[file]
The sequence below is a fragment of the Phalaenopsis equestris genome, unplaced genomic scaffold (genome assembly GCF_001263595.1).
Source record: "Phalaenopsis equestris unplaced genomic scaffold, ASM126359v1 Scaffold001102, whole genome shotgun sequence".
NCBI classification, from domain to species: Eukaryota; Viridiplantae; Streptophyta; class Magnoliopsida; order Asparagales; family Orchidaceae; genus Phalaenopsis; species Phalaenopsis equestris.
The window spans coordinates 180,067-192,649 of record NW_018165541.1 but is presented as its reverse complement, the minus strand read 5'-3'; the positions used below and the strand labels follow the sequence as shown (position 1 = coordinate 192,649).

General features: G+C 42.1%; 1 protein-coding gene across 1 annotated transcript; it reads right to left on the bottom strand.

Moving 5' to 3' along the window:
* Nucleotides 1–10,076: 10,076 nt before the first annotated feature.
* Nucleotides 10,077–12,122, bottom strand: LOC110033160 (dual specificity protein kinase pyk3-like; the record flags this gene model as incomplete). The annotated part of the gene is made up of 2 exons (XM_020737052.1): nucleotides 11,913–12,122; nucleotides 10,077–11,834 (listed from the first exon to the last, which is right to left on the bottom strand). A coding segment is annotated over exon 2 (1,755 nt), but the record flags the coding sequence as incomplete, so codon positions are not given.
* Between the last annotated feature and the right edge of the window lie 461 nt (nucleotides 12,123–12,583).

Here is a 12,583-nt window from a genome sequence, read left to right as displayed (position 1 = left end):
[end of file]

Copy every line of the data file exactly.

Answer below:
The sequence below is a fragment of the Phalaenopsis equestris genome, unplaced genomic scaffold (genome assembly GCF_001263595.1).
Source record: "Phalaenopsis equestris unplaced genomic scaffold, ASM126359v1 Scaffold001102, whole genome shotgun sequence".
NCBI classification, from domain to species: Eukaryota; Viridiplantae; Streptophyta; class Magnoliopsida; order Asparagales; family Orchidaceae; genus Phalaenopsis; species Phalaenopsis equestris.
The window spans coordinates 180,067-192,649 of record NW_018165541.1 but is presented as its reverse complement, the minus strand read 5'-3'; the positions used below and the strand labels follow the sequence as shown (position 1 = coordinate 192,649).

General features: G+C 42.1%; 1 protein-coding gene across 1 annotated transcript; it reads right to left on the bottom strand.

Moving 5' to 3' along the window:
* Nucleotides 1–10,076: 10,076 nt before the first annotated feature.
* Nucleotides 10,077–12,122, bottom strand: LOC110033160 (dual specificity protein kinase pyk3-like; the record flags this gene model as incomplete). The annotated part of the gene is made up of 2 exons (XM_020737052.1): nucleotides 11,913–12,122; nucleotides 10,077–11,834 (listed from the first exon to the last, which is right to left on the bottom strand). A coding segment is annotated over exon 2 (1,755 nt), but the record flags the coding sequence as incomplete, so codon positions are not given.
* Between the last annotated feature and the right edge of the window lie 461 nt (nucleotides 12,123–12,583).

Here is a 12,583-nt window from a genome sequence, read left to right as displayed (position 1 = left end):